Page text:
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This paper seeks to explore and explain quantitative growth of the Sudan Civil Service throughout the 20th Century. The basic contention is that such growth is explainable in terms of political regime orientations and responsiveness, on the one hand, and citizens’ demands for services on the other. It adopts an historical approach involving comparison of civil service growth across political regimes. Thus, the colonial regime established law and order and cared about provision of services and infrastructure through bureaucracy. The first post-independence regime localized the civil service and created too many ministerial posts, departments and jobs to cope with escalating demands for services and development. The next socialist military regime, in line with its ideology, chose to enlarge the public sector and introduce far reaching measures of decentralization resulting in more responsive governance that led to further growth of bureaucracy. The final escalation of civil service growth took place during the period of 1989-2000 and continued up to the present. At the outset the incumbent Islamic government sought to downsize the large public sector, but ended up introducing a federal system for the first time in the country leading to more autonomy and responsiveness, eventually increasing public employment.
This study is the only one to investigate the phenomenal growth of Sudan Civil Service during the 20th Century. Such growth is explained in terms of political regime orientations, citizen’s escalating demands for services and development and, most important, increasing tendency to decentralize governance leading to more participation and responsiveness
Implementing IFRS for SMEs: Challenges for Developing Economies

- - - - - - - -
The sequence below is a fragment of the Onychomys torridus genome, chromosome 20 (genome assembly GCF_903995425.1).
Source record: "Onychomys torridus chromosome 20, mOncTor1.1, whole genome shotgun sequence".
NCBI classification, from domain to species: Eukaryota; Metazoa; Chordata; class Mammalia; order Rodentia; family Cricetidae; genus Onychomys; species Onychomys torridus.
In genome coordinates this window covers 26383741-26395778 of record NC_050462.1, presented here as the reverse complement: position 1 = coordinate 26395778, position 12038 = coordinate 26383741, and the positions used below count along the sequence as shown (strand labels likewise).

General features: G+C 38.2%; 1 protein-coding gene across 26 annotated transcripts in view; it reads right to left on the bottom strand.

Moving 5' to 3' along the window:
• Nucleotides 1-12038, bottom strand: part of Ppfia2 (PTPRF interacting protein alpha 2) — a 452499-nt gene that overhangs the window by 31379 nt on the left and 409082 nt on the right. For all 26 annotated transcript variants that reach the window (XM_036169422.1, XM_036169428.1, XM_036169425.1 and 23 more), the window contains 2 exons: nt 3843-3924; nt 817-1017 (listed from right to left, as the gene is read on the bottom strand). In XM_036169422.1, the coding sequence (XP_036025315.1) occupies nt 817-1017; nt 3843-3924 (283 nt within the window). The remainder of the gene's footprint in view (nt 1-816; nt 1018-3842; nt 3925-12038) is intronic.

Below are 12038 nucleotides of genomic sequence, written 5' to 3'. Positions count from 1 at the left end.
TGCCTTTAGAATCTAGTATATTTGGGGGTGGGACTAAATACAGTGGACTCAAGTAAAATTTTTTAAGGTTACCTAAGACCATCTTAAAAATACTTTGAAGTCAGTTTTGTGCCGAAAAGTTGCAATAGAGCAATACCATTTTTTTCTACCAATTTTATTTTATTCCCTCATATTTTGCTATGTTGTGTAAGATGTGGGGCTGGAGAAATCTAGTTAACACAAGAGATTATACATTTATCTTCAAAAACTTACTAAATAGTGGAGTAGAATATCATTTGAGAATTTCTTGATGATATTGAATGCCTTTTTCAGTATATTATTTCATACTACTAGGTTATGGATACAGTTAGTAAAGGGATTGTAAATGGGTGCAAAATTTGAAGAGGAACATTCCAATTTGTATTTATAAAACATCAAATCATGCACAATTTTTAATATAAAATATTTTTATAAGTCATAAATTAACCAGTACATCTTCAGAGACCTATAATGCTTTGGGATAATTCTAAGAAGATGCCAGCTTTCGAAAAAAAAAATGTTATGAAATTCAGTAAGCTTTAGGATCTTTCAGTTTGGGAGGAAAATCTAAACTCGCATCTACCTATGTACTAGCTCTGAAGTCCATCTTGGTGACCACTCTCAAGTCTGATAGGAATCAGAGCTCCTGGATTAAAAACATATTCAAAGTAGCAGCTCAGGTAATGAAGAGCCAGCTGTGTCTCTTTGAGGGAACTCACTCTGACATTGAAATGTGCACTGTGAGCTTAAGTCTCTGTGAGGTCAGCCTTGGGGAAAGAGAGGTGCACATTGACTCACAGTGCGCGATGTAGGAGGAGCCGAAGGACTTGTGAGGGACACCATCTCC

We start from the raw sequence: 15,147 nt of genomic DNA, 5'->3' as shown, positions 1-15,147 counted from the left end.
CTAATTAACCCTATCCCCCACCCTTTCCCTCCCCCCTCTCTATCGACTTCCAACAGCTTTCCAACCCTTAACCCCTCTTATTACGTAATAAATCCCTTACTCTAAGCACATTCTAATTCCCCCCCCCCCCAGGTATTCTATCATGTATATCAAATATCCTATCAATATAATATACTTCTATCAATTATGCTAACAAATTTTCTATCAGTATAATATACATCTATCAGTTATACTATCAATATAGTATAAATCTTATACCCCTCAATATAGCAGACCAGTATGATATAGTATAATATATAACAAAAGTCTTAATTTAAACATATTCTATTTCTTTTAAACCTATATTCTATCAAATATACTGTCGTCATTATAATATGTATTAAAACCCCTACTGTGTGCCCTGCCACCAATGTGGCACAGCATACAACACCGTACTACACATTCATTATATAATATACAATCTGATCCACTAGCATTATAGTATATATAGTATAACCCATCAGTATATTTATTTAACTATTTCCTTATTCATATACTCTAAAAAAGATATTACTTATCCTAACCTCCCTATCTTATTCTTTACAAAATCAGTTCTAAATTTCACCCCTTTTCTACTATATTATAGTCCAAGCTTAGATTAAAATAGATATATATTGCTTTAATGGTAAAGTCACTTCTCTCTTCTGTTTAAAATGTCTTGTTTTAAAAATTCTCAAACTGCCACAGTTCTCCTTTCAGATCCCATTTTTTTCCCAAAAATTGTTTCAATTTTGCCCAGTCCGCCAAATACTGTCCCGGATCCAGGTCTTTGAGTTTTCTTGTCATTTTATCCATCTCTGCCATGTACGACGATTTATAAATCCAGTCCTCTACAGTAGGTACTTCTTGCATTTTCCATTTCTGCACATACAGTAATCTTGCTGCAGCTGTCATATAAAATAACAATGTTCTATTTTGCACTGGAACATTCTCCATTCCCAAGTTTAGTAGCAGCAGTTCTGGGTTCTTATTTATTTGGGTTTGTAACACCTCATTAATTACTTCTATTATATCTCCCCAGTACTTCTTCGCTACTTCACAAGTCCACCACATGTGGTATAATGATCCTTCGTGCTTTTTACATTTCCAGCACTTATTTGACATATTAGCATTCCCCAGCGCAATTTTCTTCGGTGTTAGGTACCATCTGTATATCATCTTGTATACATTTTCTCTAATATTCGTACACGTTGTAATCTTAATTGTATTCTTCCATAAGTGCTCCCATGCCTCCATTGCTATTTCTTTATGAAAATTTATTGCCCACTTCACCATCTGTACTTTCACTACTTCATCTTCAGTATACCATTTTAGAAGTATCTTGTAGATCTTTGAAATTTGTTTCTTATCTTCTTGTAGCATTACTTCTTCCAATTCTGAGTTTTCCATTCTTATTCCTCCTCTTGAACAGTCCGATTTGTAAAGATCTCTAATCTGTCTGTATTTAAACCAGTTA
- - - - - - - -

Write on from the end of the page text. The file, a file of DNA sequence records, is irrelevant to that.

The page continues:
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In their efforts to assist accountability for small and medium-sized enterprises globally, the International Accounting Standards Board issued the Exposure Draft: International Financial Reporting Standards for Small and Medium sized Enterprises (IFRS for SMEs) in 2007. Three countries from the Association of South East Asian Nations (ASEAN) are amongst the 66 jurisdictions to state they would adopt the IFRS for SMEs. This paper critically examines the forces driving adoption, participation of stakeholders in the processes of development of the IFRS for SMEs, implementation issues and possible dysfunctional consequences for entrepreneurs in developing countries. We question the suitability of the IFRS for SMEs for adoption, particularly by the developing economies within ASEAN. We find the one-size-fits-all-standard for SMEs, with a capital markets orientation, does not accommodate well the differing cultures, ways of doing business, regulatory frameworks, underlying philosophies, or needs of users of financial reports from SMEs. We conclude that adoption without modifications or exemptions would provide few benefits for SMEs in emerging economies; rather it would be burdensome to entrepreneurs and inappropriate for achieving national economic growth targets. Imposition of the IFRS for SMEs may inadvertently result in reduced entrepreneurship activity in response to onerous financial reporting requirements. We suggest that investment in the business infrastructure is a priority. Further, in-depth research should be undertaken, in each jurisdiction before adoption of the IFRS for SMEs, on the challenges that are likely to be faced in implementing the standard. Our paper contributes to the discussion on the adoption and implementation of the internationalization of accounting standards.
We synthesize the current literature on challenges experienced in implementing the IFRS for SMEs, with a focus on developing economies, in particular ASEAN members. Additionally, we signal the possibility of discouraging entrepreneurship activities that may result in a reduction numbers of registered entrepreneurial entities and reduction in national growth aspirations.